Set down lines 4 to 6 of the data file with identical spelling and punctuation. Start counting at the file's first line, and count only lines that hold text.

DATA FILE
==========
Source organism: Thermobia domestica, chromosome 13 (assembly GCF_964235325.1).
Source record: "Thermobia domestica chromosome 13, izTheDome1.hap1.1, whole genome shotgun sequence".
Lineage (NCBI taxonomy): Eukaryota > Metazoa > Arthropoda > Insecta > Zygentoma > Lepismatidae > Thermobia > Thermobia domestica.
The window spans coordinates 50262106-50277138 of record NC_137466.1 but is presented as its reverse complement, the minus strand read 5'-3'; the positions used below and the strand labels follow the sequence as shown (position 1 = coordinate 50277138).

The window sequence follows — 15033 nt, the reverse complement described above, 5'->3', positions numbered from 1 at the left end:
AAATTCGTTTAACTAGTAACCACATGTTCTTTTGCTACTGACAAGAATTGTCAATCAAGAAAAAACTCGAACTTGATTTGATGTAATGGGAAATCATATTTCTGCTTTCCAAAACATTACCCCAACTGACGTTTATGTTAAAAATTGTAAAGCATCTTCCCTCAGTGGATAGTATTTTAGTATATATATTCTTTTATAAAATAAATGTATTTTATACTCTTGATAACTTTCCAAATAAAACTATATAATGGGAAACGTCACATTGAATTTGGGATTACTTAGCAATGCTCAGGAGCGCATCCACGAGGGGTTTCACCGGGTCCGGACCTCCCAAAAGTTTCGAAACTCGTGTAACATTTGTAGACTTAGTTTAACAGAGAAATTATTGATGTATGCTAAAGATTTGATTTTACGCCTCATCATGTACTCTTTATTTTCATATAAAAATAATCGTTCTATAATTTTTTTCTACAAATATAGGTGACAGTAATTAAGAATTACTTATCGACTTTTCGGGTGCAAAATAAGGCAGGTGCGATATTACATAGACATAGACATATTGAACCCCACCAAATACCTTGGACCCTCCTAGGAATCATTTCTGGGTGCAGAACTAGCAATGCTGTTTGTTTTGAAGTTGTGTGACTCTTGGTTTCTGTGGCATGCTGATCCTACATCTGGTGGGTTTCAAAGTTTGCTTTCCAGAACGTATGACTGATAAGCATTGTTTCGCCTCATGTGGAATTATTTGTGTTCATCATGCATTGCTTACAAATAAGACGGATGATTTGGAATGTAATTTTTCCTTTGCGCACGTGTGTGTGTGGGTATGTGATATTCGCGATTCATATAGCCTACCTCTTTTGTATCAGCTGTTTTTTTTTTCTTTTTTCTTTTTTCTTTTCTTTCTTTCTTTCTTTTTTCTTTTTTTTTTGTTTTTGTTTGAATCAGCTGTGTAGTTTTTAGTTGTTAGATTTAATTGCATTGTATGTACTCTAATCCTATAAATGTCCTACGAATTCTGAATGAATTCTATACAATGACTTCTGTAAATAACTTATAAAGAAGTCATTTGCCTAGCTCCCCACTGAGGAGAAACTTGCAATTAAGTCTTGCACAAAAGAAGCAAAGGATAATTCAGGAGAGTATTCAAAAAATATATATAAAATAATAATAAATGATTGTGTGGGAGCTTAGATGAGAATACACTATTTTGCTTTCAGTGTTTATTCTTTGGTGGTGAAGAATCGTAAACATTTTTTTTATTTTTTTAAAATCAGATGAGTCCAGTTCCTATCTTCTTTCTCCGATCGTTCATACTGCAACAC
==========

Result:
The window spans coordinates 50262106-50277138 of record NC_137466.1 but is presented as its reverse complement, the minus strand read 5'-3'; the positions used below and the strand labels follow the sequence as shown (position 1 = coordinate 50277138).

The window sequence follows — 15033 nt, the reverse complement described above, 5'->3', positions numbered from 1 at the left end:
AAATTCGTTTAACTAGTAACCACATGTTCTTTTGCTACTGACAAGAATTGTCAATCAAGAAAAAACTCGAACTTGATTTGATGTAATGGGAAATCATATTTCTGCTTTCCAAAACATTACCCCAACTGACGTTTATGTTAAAAATTGTAAAGCATCTTCCCTCAGTGGATAGTATTTTAGTATATATATTCTTTTATAAAATAAATGTATTTTATACTCTTGATAACTTTCCAAATAAAACTATATAATGGGAAACGTCACATTGAATTTGGGATTACTTAGCAATGCTCAGGAGCGCATCCACGAGGGGTTTCACCGGGTCCGGACCTCCCAAAAGTTTCGAAACTCGTGTAACATTTGTAGACTTAGTTTAACAGAGAAATTATTGATGTATGCTAAAGATTTGATTTTACGCCTCATCATGTACTCTTTATTTTCATATAAAAATAATCGTTCTATAATTTTTTTCTACAAATATAGGTGACAGTAATTAAGAATTACTTATCGACTTTTCGGGTGCAAAATAAGGCAGGTGCGATATTACATAGACATAGACATATTGAACCCCACCAAATACCTTGGACCCTCCTAGGAATCATTTCTGGGTGCAGAACTAGCAATGCTGTTTGTTTTGAAGTTGTGTGACTCTTGGTTTCTGTGGCATGCTGATCCTACATCTGGTGGGTTTCAAAGTTTGCTTTCCAGAACGTATGACTGATAAGCATTGTTTCGCCTCATGTGGAATTATTTGTGTTCATCATGCATTGCTTACAAATAAGACGGATGATTTGGAATGTAATTTTTCCTTTGCGCACGTGTGTGTGTGGGTATGTGATATTCGCGATTCATATAGCCTACCTCTTTTGTATCAGCTGTTTTTTTTTTCTTTTTTCTTTTTTCTTTTCTTTCTTTCTTTCTTTTTTCTTTTTTTTTTGTTTTTGTTTGAATCAGCTGTGTAGTTTTTAGTTGTTAGATTTAATTGCATTGTATGTACTCTAATCCTATAAATGTCCTACGAATTCTGAATGAATTCTATACAATGACTTCTGTAAATAACTTATAAAGAAGTCATTTGCCTAGCTCCCCACTGAGGAGAAACTTGCAATTAAGTCTTGCACAAAAGAAGCAAAGGATAATTCAGGAGAGTATTCAAAAAATATATATAAAATAATAATAAATGATTGTGTGGGAGCTTAGATGAGAATACACTATTTTGCTTTCAGTGTTTATTCTTTGGTGGTGAAGAATCGTAAACATTTTTTTTATTTTTTTAAAATCAGATGAGTCCAGTTCCTATCTTCTTTCTCCGATCGTTCATACTGCAACAC